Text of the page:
In these modern times it is easy to find examples of unbelievable artificial intelligence and robotics that, until recently, would have merely been science fiction. With our current state of technological advancement we are able to design and build almost anything that is physically possible. Computers, 3D printing and robotics have created the set of tools necessary to move humanity into a technologically dominated future. In the popular film franchise Termintor a global Apocalypse is caused by a run-away artificial intelligence. In a similar way, the Borg represents a loss of control over our technology. The borg are relentless, tireless, motivated and unwavering in their systematic goals of assimilation. The Borg have a famous moto: resistance is futile. Indeed, the borg have a cold machine-like indifference towards your individual objections. They don’t care about your desperate pleas for exemption. There is no way to reason with them, they are a machine completely beyond our control. We fear this future as it directly affects our survival. Humanity exists on this planet without any natural threats to our survival. However, we know now that we are capable of creating machines and weapons that are so destructive we could cause our own extinction. What would happen if we let computers and machines have access to these weapons? Will they turn on us? The borg are one possible future where artificial intelligence and cybernetic Technology have run out of control, to the point where it is nearly impossible to stop them.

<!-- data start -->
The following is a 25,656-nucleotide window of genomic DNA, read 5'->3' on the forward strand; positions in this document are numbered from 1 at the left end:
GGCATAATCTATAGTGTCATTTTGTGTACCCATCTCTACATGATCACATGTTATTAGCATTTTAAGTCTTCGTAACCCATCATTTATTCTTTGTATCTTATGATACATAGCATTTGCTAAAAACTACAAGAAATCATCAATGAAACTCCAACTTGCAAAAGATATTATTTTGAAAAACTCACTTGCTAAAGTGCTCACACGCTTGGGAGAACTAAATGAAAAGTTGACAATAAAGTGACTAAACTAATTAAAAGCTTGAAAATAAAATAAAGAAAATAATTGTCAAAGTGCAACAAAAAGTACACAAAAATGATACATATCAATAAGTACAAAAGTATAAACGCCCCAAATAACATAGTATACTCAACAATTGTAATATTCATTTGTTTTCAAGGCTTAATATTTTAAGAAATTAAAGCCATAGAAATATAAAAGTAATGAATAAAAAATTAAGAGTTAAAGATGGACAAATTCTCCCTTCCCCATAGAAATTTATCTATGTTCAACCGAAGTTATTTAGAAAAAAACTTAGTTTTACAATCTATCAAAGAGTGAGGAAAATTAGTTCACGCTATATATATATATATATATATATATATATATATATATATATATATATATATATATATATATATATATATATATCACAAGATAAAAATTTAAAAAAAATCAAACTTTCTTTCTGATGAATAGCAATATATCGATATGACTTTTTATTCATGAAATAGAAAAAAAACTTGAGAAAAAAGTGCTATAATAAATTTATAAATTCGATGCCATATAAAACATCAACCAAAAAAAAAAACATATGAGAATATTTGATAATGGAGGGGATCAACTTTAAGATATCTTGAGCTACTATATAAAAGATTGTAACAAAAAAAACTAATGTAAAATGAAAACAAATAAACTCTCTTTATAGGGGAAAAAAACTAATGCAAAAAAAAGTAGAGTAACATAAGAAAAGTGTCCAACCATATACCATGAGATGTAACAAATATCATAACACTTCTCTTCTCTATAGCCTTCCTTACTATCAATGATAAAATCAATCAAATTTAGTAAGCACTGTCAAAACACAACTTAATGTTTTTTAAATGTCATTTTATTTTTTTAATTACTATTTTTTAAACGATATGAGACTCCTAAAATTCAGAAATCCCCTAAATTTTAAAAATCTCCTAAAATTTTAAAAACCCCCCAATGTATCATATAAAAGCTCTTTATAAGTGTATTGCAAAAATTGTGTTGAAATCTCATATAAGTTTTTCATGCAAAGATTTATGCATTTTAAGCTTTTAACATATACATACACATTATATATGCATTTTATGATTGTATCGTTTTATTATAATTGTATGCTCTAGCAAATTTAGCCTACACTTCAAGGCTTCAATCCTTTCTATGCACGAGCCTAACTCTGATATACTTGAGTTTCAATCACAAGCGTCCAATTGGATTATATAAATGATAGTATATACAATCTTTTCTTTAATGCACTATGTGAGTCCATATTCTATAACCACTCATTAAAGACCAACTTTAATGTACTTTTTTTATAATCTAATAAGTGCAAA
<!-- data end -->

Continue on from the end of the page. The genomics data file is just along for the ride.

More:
Is any of this a reason to be afraid of technology? I personally believe that, for the time being, we shouldn’t be afraid of our technological creations. The human capacity for self preservation and survival is a powerful tool against run away technology. In my lifetime I’ve gone from never calling relative who lived outside local call range to being able to speak to anyone on the planet, anywhere at any time. My life has been enriched by such innovations and I eagerly anticipate more to come. The borg exist in a science fiction future universe, but a future where there is also no poverty, no war, and humans travel the stars. I’ll take a future like that, even if there is a small possibility that our creations will run out of our control.